Received Date: April 25, 2015; Accepted Date: June 13, 2015; Published Date: June 20, 2015
Citation: Naguy A, Al-Tajali A (2015) Low-Dose Clozapine for an Adolescent with TBI-Related Fregoli Delusions. J Psychiatry 18:306 doi: 10.4172/2378-5756.1000306
Copyright: © 2015 Naguy A, et al. This is an open-access article distributed under the terms of the Creative Commons Attribution License, which permits unrestricted use, distribution, and reproduction in any medium, provided the original author and source are credited
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TBI; Fregoli delusions; Clozapine
Fregoli delusion, first described by Courbon and Fail in 1927, named after an Italian actor Leopoldo Fregoli, is a rare delusional misidentification syndrome which entails that different people are in fact the same person in disguise who is able to change their appearance . It is commonly linked to schizophrenia, schizoaffective disorder, and other organic brain syndromes including head trauma, ischaemic strokes, AD, Parkinson’s disease, epilepsy or metabolic derangements . Neurologically, it represents a disconnectivity syndrome of hyperidentification (cf. Capgras) . As TBI sequelae, psychotic symptoms may occur early or late . In the early postinjury period, psychotic symptoms are most commonly manifestations of posttraumatic delirium. In the late postinjury period, these symptoms may be either part of a schizophrenia-like psychosis, comprising predominantly persecutory delusions, auditory hallucinations and dearth of negative symptoms, or be associated features of a mood disorder. The best available epidemiological evidence suggests that TBI confers a modest increased risk for schizophrenia-like psychosis especially if coupled with a positive family history of psychosis and male gender . TBI renders patients more susceptible to neurologic side effects of antipsychotics .
Here, we are reporting an adolescent with TBI that later on developed Fregoli delusions. He had supersensitivity to multiple antipsychotic trials with no response at all. When shifted to low-dose clozapine, delusions entirely remitted with great tolerability.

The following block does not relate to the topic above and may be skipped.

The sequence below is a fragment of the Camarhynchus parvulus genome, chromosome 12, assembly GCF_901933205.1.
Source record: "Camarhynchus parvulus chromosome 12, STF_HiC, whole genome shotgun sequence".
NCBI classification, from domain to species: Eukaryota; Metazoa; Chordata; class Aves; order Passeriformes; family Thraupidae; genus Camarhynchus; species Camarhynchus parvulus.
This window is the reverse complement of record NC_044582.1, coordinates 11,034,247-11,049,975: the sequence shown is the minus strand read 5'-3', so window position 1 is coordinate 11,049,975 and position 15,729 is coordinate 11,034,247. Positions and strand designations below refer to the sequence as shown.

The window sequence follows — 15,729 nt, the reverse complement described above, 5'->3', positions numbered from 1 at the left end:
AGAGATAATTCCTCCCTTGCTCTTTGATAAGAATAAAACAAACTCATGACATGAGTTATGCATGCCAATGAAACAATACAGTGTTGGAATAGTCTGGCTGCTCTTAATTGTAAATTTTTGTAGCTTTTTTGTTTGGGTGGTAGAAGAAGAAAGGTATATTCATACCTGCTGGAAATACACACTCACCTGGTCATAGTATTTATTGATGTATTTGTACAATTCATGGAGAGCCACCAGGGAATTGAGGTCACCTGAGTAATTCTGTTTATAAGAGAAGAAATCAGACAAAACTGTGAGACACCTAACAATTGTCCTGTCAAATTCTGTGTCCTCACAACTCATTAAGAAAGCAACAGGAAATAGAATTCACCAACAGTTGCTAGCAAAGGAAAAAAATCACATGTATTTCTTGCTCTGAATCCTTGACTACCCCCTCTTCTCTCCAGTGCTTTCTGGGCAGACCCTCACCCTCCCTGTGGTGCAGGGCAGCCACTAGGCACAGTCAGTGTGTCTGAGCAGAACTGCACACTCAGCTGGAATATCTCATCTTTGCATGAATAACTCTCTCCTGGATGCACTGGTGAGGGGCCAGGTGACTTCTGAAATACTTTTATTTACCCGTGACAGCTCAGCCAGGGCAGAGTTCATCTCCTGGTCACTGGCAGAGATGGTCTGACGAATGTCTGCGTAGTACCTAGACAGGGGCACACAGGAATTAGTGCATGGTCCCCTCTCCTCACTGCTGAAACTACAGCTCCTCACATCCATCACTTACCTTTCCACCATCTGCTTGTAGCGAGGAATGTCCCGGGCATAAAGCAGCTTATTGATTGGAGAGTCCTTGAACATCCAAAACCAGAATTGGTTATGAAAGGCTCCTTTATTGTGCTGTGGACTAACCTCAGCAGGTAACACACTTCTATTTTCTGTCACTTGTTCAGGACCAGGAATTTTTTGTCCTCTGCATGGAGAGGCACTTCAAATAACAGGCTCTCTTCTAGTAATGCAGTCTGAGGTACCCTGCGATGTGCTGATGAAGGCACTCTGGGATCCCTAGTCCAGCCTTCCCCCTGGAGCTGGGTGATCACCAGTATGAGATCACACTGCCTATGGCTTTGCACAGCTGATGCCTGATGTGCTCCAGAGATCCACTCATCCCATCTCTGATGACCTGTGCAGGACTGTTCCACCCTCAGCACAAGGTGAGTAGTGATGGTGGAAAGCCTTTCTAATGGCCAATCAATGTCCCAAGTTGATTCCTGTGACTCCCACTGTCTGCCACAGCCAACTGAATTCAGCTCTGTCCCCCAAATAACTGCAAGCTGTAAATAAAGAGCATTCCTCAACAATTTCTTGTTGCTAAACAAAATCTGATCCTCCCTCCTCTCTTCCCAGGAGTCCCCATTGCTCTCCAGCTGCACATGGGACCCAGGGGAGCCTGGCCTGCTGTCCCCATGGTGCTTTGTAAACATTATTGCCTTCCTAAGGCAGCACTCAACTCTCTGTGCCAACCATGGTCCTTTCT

A 15-year-old Palestinian youngster was casualty petitioned in accompaniment of his parents for paranoid ideations of 3 months duration. He is the youngest of 3 sibs emanating from nonconsanguenious monogamous family with no genetic load of neuropsychiatric disorders. Unremarkable developmental trajectories. Distinguished scholastic achievement. No history of smoking or illicit drug use. No medical comorbidities. Had a history of MVA, 10 months ago, incurred severe TBI, admitted to ICU, discharged on prophylactic Valproate 1000 mg/d for posttraumatic seizures. He was faring well following this accident, as reported by parents, apart from occasional complaints of low-grade headaches and giddiness. Lately, he started to voice out non-sensical talk that the man who hit him by the car is disguising and morphing in the bodies of neighbours, doorkeeper and servants, stalking him in order to kill him. He was panic-stricken by the idea. Fragmented sleep. Lost appetite. Dropped from school attainment. He was seen by a private psychiatrist, a diagnosis of psychotic depression was entertained, and fluoxetine (Prozac ®) 20 mg, olanzapine (Zyprexa®) 10 mg and clonazepam (Rivotril®) 1 mg were prescribed. He developed severe akathisia. Risperidone was used in lieu. He experienced recurrent torticollis. Quetiapine (Seroquel®) was then tried, uptitrated to 600 mg/d. Fluoxetine pushed to 40 mg/d and clonazepam to 3 mg/d. Sleep improved but the core delusions were untouched after 6 weeks on this combo. He was admitted to our inpatient facility. Thorough laboratory investigations, S. valproate, toxic screen, EEG, neuroimaging were unrevealing. Neuropsychological battery was contemplated and slowing of processing speed, low performance IQ (80), problems with divided attention were noted. We kept valproate, stopped fluoxetine (self-tapering), gradually tapered quetiapine and clonazepam over 2 weeks. A diagnosis of TBI-related psychosis was our working diagnosis. We introduced clozapine (Leponex®), with weekly TLC protocol, at 12.5 mg/d nocte, uptitrated to 100 mg/d (divided) over 10 days. No EPS reported. After 2 weeks, Fregoli delusions totallydisappeared with no residua. He was discharged. Complete remission continued with follow-ups at W-4, 8, and 12. BABS was employed throughout to objectify treatment-response on clozapine.
Superiority of clozapine in refractory psychosis is well-established . It has a unique pharmacologic portfolio (Table 1). Clinical use is usually fraught with a myriad of serious adverse drug reactions (Table 2). Apart from dose-dependent seizures, clozapine is almost devoid of neurologic side effects . Impressive response at this relatively low dose is typical of organic psychosis .
|• D1,2,3,4,5 blockade- low potency and rapidly-dissociating (hit-and-run) 100 times|
|• 5HT1A,2A,2C,6,7 blockade|
|• M1,2,3,5 blockade- highly anticholinergic M4 agonism- sialorrhea|
|• H1 blockade- highly sedating|
|• α 1,α 2 blockade- orthostasis|
|• increases GABA turnover in N. accumbens (avoid CLOZ-BDZ concomitantly)|
|• normalizes sensory gating abnormalities|
|• GlyT inhibition - procognitive|
Table 1: Pharmacology of CLOZ.
|• Pulmonary Embolism|
|• Dementia-related morbidity and mortality|
|• Sialorrhea, constipation|
Table 2: CLOZ side effects.
Clozapine is clearly and unjustifiably underutilized in CAP , and we opine that juniors should not be denied a trial of clozapine once refractoriness, according to current guidelines, is established.
TBI: traumatic brain injury, AD: Alzheimer disease, MVA: motor vehicle accident, ICU: intensive care unit, TLC: total leukocytic count, IQ: intelligence quotient, BABS: Brown assessment of beliefs scale, EPS: extrapyramidal syndromes, CAP: child and adolescent psychiatry, CLOZ: clozapine